But he did not dare publish such radical views. After all, this was an era when spreading false allegations of same-sex proclivities was considered by some commentators as akin to committing murder, such was the reputational ruin faced by the accused.
‘Crime’ and punishment
In an age of rampant persecution, homosexual men in Georgian Britain were regularly executed or publicly disgraced, brutalised by hostile crowds in public pillories and forced into exile overseas. Tomlinson’s own meditations appear in his private diary, an intimate record of his thoughts not intended for a wider audience.
While Tomlinson’s writings reflect the opinions of only one man, the phrasing implies that his comments were informed by the views of others. This exciting new evidence perhaps complicates and enriches our understanding of historical attitudes towards sexuality, suggesting that the revolutionary conception of same-sex attraction as a natural human tendency, discernible from adolescence and deserving of acceptance, was mooted within the social circles of a Yorkshire farmer during the reign of George III.
Tomlinson’s reflections were prompted by reports of the court-martial and execution of naval surgeon James Nehemiah Taylor, who was hanged from the yard-arm of HMS Jamaica on December 26 1809 for committing sodomy with his young servant. Newspapers across Britain and Ireland published accounts of the case, reminding their burgeoning readerships of the draconian state penalties for homosexual behaviour.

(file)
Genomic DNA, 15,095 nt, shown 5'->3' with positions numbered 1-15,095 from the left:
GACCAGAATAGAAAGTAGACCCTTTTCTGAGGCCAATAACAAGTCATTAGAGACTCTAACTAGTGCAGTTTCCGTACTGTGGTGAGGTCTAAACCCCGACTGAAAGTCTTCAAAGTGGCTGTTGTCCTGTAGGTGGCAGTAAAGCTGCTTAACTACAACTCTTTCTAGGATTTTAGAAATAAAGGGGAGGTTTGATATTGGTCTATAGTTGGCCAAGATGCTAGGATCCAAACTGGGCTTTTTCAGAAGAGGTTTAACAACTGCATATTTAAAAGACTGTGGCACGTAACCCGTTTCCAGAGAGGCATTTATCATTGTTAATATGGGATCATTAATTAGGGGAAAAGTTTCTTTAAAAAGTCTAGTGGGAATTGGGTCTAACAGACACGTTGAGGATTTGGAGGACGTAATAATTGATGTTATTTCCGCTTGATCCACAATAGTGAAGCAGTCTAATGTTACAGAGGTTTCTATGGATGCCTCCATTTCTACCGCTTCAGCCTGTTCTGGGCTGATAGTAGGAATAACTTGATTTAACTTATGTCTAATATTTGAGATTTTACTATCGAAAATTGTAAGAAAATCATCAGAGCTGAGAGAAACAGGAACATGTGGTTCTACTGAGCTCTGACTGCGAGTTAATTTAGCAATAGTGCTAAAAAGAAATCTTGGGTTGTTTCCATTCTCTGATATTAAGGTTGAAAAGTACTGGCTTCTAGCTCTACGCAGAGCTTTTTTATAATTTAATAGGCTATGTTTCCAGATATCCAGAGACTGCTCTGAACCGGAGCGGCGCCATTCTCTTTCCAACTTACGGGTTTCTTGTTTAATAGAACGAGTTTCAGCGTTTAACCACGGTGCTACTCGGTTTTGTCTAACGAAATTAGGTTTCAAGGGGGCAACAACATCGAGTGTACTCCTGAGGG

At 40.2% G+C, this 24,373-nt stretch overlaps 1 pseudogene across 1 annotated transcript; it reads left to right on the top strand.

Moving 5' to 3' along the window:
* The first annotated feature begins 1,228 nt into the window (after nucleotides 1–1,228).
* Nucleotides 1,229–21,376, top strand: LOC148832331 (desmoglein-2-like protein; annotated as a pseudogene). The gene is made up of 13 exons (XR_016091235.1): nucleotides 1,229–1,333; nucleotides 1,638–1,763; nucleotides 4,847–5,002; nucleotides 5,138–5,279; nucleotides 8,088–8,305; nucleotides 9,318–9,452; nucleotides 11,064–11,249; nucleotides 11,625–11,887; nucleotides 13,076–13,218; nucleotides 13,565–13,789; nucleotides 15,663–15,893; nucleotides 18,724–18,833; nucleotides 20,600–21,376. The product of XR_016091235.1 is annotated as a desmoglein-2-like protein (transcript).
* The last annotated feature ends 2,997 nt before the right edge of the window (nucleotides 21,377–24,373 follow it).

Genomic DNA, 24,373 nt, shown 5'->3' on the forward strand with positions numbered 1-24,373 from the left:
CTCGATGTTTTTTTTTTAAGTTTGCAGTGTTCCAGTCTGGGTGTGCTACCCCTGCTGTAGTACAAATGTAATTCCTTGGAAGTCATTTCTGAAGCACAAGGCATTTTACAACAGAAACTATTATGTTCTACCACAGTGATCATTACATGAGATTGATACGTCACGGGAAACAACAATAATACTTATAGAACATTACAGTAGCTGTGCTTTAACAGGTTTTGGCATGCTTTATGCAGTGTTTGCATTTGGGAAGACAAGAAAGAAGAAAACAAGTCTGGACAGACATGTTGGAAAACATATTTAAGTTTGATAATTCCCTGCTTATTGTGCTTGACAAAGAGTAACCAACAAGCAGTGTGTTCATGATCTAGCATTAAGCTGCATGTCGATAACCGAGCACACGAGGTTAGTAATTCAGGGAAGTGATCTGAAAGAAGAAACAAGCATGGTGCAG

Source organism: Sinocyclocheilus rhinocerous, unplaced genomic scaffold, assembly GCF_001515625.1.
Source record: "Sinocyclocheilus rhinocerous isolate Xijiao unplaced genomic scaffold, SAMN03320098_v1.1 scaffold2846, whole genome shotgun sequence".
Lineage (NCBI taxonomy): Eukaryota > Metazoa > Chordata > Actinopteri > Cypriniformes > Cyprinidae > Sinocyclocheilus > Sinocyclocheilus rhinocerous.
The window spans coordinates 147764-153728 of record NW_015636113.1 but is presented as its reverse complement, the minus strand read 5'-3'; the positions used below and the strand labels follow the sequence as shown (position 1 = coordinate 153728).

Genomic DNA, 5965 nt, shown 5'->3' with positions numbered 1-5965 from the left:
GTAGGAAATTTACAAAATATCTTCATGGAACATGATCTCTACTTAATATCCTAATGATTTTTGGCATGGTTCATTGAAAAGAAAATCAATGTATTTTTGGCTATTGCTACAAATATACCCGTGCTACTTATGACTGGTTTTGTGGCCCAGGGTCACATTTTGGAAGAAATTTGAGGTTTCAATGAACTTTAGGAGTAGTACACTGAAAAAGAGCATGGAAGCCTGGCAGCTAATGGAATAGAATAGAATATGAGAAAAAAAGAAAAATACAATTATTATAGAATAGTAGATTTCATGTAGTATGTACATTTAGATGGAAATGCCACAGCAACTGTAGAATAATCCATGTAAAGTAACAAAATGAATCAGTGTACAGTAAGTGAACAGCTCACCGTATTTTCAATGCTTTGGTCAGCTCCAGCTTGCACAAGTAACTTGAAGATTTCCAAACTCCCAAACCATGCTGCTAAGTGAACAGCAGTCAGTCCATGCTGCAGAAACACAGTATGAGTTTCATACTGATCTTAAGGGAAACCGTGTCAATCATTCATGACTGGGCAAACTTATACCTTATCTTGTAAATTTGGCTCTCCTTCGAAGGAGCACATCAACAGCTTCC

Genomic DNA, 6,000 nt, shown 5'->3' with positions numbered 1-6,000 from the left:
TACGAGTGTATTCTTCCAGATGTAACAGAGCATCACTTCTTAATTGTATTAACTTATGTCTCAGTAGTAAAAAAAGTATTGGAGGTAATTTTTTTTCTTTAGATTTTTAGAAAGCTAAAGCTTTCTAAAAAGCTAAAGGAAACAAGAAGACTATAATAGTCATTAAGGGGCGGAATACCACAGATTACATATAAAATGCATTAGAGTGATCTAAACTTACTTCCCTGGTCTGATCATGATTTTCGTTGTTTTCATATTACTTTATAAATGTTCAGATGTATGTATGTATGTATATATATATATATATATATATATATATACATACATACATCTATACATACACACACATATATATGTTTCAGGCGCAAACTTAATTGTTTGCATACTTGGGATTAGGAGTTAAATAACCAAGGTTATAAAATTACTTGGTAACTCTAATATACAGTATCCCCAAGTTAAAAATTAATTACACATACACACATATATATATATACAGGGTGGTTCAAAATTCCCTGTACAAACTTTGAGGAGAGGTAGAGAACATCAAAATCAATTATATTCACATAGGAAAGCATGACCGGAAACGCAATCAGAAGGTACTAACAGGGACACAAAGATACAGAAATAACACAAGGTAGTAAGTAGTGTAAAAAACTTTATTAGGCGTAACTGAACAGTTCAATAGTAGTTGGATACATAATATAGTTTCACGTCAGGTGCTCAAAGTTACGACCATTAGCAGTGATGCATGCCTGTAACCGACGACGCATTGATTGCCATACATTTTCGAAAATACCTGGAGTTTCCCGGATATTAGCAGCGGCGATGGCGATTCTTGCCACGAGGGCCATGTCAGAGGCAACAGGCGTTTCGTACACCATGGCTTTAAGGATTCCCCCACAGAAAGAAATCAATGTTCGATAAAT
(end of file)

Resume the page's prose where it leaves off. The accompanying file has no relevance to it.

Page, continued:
Contemporary media reporting on sodomy cases, often couched in the language of moral panic, both reflected and reinforced social stigma against same-sex intimacy. But Tomlinson’s writings suggests that not all readers uncritically accepted the homophobic assumptions they encountered in the press. Disheartened by the ignominious demise of an accomplished medical man, the diarist questioned the justice of Taylor’s punishment and debated whether so-called “unnatural” acts were truly deserving of such an appellation.
But Tomlinson’s musings are still very much the product of his time. Although the diarist seriously considered the proposition that sexual orientation was innate, he did not unequivocally endorse it. Erroneously believing homosexual behaviour was unknown among animals, Tomlinson still allowed for the possibility that homosexuality might be a choice and therefore (in his view) deserving of punishment, suggesting that capital sentences for sodomy be replaced by the still gruesome alternative of castration.
Tomlinson’s meditations thus prove ultimately inconclusive, but nonetheless provide rare and historically valuable insight into the efforts of an ordinary person of faith to grapple with questions of sexual ethics more than two centuries ago. His comments anticipate many of the arguments deployed successfully by the LGBT+ and marriage equality movements in recent decades to promote acceptance of sexual diversity.
Tomlinson’s remarkable reflections suggest that recognisably modern conceptions of human sexuality were circulating in British society more widely – and at an earlier date – than commonly assumed.
I am thrilled to be able to share this exciting and historically significant new evidence with a wider audience, particularly during LGBT+ History Month. I hope the find will inspire other historians and students to engage more fully with the rich collections available in local and regional archives, while serving as a reminder of the serendipity inherent in historical research.
Sometimes the most interesting and important discoveries are the ones you weren’t even looking for.
This is an edited version of an article published by the University of Oxford’s arts blog.
Eamonn O'Keeffe receives funding from the Arts and Humanities Research Council for his DPhil at the University of Oxford.